Business wary of Rudd’s policies on IR, climate change

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Business wary of Rudd’s policies on IR, climate change

New executive positions have declined for the third month in a row as business adopts a ‘wait and see’ approach on both the global warming and industrial relations policies of the new Rudd Labor Government.

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New executive positions have declined for the third month in a row as business adopts a ‘wait and see’ approach on both the global warming and industrial relations policies of the new Rudd Labor Government.

The E.L Executive Demand index has fallen a further 5% in November compared with the previous month, resulting in the lowest level in 2007.
 
Grant Montgomery, Managing Director of the executive search firm E.L Consult which researches and publishes the E.L Index, said that while the election of the Labor Federal Government was widely expected, the business community has yet to see how this may affect them and any future investment decisions.

Economic costs of climate change

‘Ratifying the Kyoto Protocol is a sound decision on ideological grounds but many companies, particularly those in resources and infrastructure are unable to predict with any certainty how Labor’s climate change agenda will effect their business models,’ Montgomery said.

‘This is unsettling and is causing a cautious outlook particularly for the trend-leading executive employment sector.
 
Sign up AWAs

‘Added to this the promised changes to the workplace are adding to uncertainty right across the economy.

‘Some employers might be trying to sign up AWAs before changes occur, but most are adopting a wait and see attitude to employment in general until they see how any mooted changes will affect their business costs and cash flows.’
 
Montgomery said that executive employment trends are an indicator of employer confidence and always lead changes in skilled and unskilled employment.
 
Clear indications

‘It is [therefore] very important that the new Rudd government gives some clear indications on what changes are planned for the employment sector as soon as possible,’ he said.
 
‘Employers are generally very cautious when making investment decisions that may have unpredictable outcomes. The possible return to the employee loaded unfair dismissal laws, in particular, is holding back new employment investment.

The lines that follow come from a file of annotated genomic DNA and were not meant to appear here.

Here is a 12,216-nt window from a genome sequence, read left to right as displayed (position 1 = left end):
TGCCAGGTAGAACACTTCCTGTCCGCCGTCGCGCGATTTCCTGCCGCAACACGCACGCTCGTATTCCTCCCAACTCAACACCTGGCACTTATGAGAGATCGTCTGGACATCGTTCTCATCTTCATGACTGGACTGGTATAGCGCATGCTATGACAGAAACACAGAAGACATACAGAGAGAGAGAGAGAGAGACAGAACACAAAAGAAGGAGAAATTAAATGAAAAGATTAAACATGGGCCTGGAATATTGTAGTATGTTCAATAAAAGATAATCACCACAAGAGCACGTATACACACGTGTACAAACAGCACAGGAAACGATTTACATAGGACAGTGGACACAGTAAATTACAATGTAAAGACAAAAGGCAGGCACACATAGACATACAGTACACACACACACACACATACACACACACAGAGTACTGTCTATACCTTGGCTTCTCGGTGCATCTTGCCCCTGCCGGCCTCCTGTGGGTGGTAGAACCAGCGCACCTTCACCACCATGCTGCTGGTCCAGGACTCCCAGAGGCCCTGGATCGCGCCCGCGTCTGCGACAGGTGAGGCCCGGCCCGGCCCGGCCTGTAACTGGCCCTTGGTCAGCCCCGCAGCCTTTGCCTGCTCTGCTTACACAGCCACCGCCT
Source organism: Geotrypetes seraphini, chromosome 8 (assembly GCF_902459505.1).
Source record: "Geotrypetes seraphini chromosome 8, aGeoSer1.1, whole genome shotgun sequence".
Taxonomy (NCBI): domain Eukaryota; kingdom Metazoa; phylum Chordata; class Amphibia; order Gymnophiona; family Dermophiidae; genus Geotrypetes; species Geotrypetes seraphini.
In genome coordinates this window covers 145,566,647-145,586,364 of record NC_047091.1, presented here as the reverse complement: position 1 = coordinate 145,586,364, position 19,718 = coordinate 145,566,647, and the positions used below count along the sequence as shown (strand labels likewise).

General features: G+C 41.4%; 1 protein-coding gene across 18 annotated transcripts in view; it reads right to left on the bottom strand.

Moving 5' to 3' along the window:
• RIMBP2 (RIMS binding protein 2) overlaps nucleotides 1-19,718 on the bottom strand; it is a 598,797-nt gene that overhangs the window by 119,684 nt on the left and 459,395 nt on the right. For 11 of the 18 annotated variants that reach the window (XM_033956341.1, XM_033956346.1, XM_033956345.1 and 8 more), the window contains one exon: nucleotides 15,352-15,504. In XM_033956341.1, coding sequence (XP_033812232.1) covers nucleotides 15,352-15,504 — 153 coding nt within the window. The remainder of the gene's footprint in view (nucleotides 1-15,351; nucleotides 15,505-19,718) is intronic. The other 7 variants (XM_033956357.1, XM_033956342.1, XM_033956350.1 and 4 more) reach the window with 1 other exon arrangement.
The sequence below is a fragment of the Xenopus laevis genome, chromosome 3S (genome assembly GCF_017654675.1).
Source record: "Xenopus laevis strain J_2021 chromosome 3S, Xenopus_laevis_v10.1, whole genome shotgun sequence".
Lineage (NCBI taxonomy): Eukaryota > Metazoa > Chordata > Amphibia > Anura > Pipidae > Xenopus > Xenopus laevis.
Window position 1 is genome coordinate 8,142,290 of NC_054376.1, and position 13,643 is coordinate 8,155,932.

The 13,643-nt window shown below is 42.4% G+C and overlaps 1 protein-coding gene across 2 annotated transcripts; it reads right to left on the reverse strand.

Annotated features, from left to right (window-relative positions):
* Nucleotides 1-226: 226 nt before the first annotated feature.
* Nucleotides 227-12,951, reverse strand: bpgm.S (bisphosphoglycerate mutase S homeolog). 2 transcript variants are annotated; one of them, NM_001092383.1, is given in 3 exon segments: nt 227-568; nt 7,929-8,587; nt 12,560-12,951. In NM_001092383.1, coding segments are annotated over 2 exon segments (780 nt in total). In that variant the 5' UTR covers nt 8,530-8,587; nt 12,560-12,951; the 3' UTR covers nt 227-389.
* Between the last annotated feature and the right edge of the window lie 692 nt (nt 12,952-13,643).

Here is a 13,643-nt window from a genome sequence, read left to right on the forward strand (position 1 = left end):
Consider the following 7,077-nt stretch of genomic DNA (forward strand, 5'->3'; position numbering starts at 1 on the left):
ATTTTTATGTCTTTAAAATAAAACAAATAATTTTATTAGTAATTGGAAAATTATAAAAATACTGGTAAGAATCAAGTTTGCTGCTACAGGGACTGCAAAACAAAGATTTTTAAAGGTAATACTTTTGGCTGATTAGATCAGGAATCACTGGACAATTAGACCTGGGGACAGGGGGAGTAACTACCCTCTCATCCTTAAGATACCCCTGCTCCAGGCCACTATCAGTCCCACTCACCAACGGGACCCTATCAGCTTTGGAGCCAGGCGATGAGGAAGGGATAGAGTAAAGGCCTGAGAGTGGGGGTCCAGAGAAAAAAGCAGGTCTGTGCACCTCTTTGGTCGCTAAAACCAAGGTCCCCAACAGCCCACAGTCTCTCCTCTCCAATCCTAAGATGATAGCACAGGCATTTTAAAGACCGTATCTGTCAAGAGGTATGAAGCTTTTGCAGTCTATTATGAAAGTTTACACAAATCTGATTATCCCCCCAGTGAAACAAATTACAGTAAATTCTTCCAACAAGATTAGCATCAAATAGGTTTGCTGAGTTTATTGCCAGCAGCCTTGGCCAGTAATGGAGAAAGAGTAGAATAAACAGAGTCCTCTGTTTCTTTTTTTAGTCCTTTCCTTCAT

International uncertainty

‘But it is not only local factors that are causing the falling employment trends. It is a widely held view that an international downturn, led by US secondary mortgage, is in the wings.  It’s just a question of when and how big.’

In a statement issued this month, the Reserve Bank said sentiment in global credit markets has deteriorated recently after an earlier improvement, and prospects for growth in the major economies appear to be weakening.

‘Just how this will affect the booming Australia economy is unknown, but at the very least it is increasing the uncertainty and compounding an increase in borrowing costs generally,’ Montgomery said.
 
‘Retail sales in October were up only 0.2 % from September, so higher petrol prices and the August rate rise from 6.25 % to 6.5 % appear to have bitten, and last month’s quarter of a percentage point rise is also feeding into the economy.’

All sectors
 
Montgomery said all sectors except for management fell in November. Engineering, which leads capital expenditure, registered the largest decline. The financial, information technology and marketing sectors recorded minor falls, the retraction coming out of both the business and government sectors.
 
Among the states, Western Australia was the weakest large state, perhaps affected by the prospect of likely employment  changes. The other large states of Queensland and Victoria also registered moderate falls. New South Wales stood out, rising marginally due to significant gains in management sector appointments.


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